Before the past summer Profitt had planned to concentrate on cosmology — the development of the early universe — and lots of theory. The SULI internship made her think about doing more plasma physics in the future. “I asked my mentor, Dr. TenBarge, if there is an intersection between cosmology and plasma physics,” she said. “He indicated that there were a lot of options.”
The SULI program had a significant impact on Profitt’s future plans. “The internship made me excited enough about plasma physics that I will be applying to graduate programs in plasma physics, something that I hadn't considered before this program,” Profitt said. “It also made me want to pursue a career at a national laboratory, another path that I didn't really know about before.”
Sreya Vangara: Exploring the optimal design for permanent magnets in fusion devices of the future
Sreya Vangara, a mechanical and electrical engineering and computer science major with a concentration in archaeology at the Massachusetts Institute of Technology (MIT), has taught science, technology, engineering, and mathematics (STEM) courses all over the world and has worked on engineering projects to provide clean water to the Navajo nation and to people in Madagascar. She has worked with Commonwealth Fusion Systems, a private spinoff from MIT that is developing fusion energy, and welcomed the chance to do research at PPPL.
“I just think fusion is so important,” she said. “It’s going to revolutionize the world! I’m very glad to be able to be at Princeton to develop fusion reactors that are cheaper, more efficient to build and run, need fewer materials and are compact.”
Vangara worked with Steve Cowley, PPPL’s director, to use computer codes and computation to determine the best configuration of a fusion device that uses permanent magnets, more powerful versions of the simple magnets used to fasten children’s artwork on refrigerators. In a magnetic mirror, charged particles in a plasma would bounce back and forth along magnetic field lines between symmetric opposing magnetic structures. The optimal design for the device to maximize the magnetic field confining the plasma would be a round cavity at the center of the device that Vangara compares to a soccer ball. “Ideally, the long-term goal is to take this framework and use it to design a magnetic mirror device that we can actually construct in the lab,” Vangara said.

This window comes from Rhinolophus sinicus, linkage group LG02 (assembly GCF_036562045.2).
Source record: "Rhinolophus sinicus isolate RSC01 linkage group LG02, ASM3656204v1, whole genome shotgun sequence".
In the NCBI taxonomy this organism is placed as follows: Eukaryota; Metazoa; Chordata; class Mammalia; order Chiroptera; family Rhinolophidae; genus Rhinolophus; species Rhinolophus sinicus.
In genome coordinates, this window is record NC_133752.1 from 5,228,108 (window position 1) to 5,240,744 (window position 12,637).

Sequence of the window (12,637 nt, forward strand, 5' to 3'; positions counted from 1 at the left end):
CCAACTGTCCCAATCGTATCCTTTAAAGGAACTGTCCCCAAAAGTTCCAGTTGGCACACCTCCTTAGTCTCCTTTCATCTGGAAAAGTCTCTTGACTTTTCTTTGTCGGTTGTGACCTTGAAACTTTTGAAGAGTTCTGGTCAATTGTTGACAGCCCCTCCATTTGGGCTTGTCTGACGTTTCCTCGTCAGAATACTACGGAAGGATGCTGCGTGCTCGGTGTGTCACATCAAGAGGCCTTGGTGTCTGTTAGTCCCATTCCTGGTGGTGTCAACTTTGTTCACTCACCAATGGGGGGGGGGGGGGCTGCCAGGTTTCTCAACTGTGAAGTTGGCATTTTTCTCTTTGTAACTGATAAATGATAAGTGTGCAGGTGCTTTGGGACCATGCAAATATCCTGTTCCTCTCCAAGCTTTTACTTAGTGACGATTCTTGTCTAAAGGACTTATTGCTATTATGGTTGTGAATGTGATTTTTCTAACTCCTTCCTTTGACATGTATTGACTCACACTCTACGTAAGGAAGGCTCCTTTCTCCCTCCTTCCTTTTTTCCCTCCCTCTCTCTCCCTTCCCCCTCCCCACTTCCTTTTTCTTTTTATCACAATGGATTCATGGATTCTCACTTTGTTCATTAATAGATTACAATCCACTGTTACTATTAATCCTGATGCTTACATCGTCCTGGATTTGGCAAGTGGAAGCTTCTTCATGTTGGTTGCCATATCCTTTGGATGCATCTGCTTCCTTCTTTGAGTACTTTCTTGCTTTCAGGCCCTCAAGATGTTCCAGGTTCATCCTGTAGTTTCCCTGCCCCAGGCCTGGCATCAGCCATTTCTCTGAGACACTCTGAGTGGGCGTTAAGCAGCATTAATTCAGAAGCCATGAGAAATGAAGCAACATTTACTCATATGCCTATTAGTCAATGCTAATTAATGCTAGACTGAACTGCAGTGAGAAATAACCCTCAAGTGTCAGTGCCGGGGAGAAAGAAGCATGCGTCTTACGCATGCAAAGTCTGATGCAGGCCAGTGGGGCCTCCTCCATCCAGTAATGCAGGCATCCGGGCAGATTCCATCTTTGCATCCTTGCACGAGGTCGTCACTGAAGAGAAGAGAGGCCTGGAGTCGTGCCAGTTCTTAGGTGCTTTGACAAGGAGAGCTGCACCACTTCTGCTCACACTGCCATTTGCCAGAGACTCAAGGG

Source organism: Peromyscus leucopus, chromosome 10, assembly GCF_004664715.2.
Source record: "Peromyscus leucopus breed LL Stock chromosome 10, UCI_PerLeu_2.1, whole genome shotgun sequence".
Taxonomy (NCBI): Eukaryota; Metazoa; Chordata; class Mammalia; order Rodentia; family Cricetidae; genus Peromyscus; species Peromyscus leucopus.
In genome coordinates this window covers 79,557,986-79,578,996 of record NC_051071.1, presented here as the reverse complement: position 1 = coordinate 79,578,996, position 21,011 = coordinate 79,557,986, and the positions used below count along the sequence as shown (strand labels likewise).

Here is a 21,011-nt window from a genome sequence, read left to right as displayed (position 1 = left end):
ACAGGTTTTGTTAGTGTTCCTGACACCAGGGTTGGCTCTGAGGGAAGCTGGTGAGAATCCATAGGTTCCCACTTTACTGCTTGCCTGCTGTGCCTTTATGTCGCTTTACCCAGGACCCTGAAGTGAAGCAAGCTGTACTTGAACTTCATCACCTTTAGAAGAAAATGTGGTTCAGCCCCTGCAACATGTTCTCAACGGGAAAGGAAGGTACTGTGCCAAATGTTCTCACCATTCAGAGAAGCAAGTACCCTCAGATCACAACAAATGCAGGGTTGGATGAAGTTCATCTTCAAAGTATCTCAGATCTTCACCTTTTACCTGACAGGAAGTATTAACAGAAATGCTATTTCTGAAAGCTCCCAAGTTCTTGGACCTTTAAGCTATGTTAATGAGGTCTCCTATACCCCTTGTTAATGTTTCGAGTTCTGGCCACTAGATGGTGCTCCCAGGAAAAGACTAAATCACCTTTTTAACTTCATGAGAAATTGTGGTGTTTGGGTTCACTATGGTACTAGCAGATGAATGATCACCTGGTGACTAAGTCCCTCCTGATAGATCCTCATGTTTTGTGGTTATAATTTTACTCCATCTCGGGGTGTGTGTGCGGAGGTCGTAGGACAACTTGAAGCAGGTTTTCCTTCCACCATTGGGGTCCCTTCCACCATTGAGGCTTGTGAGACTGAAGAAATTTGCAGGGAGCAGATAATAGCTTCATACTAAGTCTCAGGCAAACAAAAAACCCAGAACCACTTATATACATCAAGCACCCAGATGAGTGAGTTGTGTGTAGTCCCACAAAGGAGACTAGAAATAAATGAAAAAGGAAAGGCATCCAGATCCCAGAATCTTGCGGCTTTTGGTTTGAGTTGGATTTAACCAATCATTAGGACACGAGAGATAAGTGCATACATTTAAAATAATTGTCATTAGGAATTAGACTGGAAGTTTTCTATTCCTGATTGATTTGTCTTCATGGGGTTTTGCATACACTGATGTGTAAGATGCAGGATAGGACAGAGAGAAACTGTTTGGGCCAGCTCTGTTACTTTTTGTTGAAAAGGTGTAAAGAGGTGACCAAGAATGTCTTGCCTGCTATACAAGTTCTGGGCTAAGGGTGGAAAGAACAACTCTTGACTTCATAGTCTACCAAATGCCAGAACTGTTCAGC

Vangara said she appreciates learning the physics of fusion energy. “I think it’s very exciting because I’m an engineering student and for the last several semesters most of what I’ve been doing is making things with my hands,” she said. “I think it’s important for me to take a step back and look at the physics and mathematics of it all. Being able to step back and analyze the system from the very foundation is something that I think is vital in fusion and I’m glad I am learning it.”
Despite not being on-site at PPPL or meeting fellow students in person, Vangara said the best part of the program was getting to know the students. “It’s so motivating to see that fusion has this great diversity of backgrounds,” she said. “The other SULI students make me want to learn more.”
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PPPL, on Princeton University's Forrestal Campus in Plainsboro, N.J., is devoted to creating new knowledge about the physics of plasmas — ultra-hot, charged gases — and to developing practical solutions for the creation of fusion energy. The Laboratory is managed by the University for the U.S. Department of Energy’s Office of Science, which is the single largest supporter of basic research in the physical sciences in the United States and is working to address some of the most pressing challenges of our time. For more information, visit /science